Fraud still an issue after home health ban lifted

Investigations could lead OIG to your door

The recent lifting of the ban on new home health businesses doesn’t mean there will be any let up in the federal government’s efforts to combat fraud in the industry, the White House cautions. Home health plans still are under intense scrutiny that could lead to investigations in other parts of your health care operation.

President Clinton recently ended the moratorium imposed in September 1996 on new firms providing home health care services to the elderly under Medicare, saying the recent anti-fraud measures had worked well enough to loosen the reins a bit. He declared for the first time a six-month moratorium on the admission of new home health care providers into Medicare. Home health has been the fastest-expanding part of Medicare, with nearly 100 new providers entering the Medicare program each month. He also announced that the Health Care Financing Administration (HCFA) will re-enroll home health providers every three years as a means of aggressively scrutinizing them to screen out the "bad apples" and "fly-by-night operators."

The U.S. Department of Health and Human Services also is implementing new regulations that make it easier to kick out home health providers even if they haven’t been convicted of fraud. HCFA will nearly double the number of comprehensive home health agency audits it performs every year from about 900 to 1,800, along with increasing the number of claims reviews by 25%.

And now that the moratorium is lifted, new home health operations will be required to post a surety bond of at least $50,000. The new rule is intended to eliminate some fly-by-night operations that don’t have enough money to post the bond.

Other new rules will guard against fraud by companies selling medical equipment to senior citizens. Medical equipment purchases accounted for about $6 billion of Medicare’s budget in 1997. New regulations announced recently by the White House will require medical equipment suppliers to have a physical office that senior citizens can visit and a listed telephone number. The rules also prohibit telemarketing.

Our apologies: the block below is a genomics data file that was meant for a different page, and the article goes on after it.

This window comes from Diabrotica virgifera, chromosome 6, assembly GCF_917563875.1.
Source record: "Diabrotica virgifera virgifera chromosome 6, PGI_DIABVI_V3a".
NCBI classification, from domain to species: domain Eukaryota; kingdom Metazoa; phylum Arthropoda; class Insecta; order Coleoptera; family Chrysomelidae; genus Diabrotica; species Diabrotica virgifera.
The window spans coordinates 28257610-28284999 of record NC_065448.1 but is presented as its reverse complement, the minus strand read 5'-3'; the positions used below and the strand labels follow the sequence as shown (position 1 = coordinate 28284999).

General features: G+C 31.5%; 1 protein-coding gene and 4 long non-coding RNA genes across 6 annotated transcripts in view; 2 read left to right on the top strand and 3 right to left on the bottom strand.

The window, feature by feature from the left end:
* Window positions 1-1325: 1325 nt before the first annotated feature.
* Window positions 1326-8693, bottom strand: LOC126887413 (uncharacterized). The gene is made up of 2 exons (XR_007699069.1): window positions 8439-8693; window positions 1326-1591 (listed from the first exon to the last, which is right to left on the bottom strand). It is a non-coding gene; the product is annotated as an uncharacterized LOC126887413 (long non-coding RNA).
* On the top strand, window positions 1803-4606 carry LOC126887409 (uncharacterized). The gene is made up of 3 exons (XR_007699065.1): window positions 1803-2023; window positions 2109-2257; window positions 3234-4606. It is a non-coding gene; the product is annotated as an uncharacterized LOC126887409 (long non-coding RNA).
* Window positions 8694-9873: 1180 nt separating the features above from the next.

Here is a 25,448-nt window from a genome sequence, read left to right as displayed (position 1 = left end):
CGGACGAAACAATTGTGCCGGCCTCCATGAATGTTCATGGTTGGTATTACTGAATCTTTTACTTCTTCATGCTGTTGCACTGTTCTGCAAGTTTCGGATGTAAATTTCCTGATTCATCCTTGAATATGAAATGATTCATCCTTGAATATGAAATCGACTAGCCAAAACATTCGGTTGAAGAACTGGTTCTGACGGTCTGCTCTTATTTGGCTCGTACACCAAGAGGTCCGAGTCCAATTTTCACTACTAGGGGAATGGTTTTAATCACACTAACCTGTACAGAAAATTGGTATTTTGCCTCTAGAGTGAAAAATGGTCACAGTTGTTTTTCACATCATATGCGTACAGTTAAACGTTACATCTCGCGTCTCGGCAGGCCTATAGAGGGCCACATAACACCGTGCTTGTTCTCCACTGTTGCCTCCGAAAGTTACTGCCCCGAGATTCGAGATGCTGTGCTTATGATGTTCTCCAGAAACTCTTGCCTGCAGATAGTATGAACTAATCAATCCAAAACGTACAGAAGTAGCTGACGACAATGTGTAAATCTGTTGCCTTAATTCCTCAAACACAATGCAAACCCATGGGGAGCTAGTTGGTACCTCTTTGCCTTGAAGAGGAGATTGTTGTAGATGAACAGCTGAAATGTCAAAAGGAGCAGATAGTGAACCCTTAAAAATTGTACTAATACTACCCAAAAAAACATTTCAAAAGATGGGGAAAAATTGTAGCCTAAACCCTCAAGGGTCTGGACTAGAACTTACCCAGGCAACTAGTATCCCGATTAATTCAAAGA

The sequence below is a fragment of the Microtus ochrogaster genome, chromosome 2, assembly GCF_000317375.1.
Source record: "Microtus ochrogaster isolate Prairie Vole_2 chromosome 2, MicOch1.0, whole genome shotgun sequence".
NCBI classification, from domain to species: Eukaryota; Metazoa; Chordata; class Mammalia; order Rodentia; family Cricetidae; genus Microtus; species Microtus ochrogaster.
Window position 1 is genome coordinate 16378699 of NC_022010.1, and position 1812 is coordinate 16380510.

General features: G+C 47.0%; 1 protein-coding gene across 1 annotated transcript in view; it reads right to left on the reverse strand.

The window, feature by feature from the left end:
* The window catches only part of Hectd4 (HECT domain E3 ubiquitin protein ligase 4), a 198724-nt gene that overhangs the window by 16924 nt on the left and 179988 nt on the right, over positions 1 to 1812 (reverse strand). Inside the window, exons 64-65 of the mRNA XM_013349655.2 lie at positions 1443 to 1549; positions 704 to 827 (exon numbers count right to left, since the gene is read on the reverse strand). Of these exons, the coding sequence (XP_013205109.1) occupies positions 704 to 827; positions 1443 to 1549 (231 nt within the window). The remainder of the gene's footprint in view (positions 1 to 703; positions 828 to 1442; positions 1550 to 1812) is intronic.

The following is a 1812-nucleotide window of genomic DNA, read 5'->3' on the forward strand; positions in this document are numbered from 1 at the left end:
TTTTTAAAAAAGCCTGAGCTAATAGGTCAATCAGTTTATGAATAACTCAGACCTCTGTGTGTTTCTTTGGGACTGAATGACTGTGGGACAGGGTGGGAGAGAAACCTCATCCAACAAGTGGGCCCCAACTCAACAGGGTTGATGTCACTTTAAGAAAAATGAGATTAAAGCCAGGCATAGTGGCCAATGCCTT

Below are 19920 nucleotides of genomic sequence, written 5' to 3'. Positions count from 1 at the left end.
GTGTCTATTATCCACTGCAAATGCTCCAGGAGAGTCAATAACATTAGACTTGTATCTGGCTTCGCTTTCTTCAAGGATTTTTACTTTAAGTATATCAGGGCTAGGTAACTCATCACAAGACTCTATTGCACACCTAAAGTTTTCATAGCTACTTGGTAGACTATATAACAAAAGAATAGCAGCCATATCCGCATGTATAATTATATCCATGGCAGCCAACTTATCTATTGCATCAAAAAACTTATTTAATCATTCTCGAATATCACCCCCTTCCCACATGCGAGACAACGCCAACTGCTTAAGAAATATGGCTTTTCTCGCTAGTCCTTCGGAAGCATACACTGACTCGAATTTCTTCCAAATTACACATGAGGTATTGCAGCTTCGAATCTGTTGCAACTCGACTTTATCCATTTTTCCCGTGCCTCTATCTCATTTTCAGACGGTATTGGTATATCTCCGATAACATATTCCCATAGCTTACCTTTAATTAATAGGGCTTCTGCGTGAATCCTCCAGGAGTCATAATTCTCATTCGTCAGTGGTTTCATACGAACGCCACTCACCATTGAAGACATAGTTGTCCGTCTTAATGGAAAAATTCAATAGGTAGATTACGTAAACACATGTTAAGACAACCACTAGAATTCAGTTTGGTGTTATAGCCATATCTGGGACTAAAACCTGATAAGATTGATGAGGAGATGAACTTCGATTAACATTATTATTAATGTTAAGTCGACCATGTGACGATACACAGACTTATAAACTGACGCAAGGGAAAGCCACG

Clinton also revealed this list of 10 legislative proposals to combat health care fraud:

1. Eliminate wasteful, excessive Medicare reim-bursement for drugs. Medicare has been paying double the wholesale price for some drugs — 10 times the wholesale price in one case.

2. Eliminate overpayments for Epogen, a drug used for kidney dialysis patients. Paying the current market price would save Medicare and beneficiaries $100 million a year.

3. Double the number of audits to ensure that Medicare reimburses only for appropriate provider costs.

4. Lower Medicare’s payments for equipment via a nationwide competitive pricing program.

5. Eliminate abuse of Medicare’s outpatient mental health benefits. In particular, Medicare would no longer reimburse for mental health benefits provided in inpatient hospitals or homes.

6. Create civil monetary penalties for false certification of the need for care.

7. Prevent providers from taking advantage of Medicare by declaring bankruptcy.

8. Take action to end illegal provider kickback schemes.

9. Ensure Medicare does not pay for claims owed by private insurers.

10. Enable Medicare to capitate payments for certain routine surgical procedures through a competitive pricing process with providers.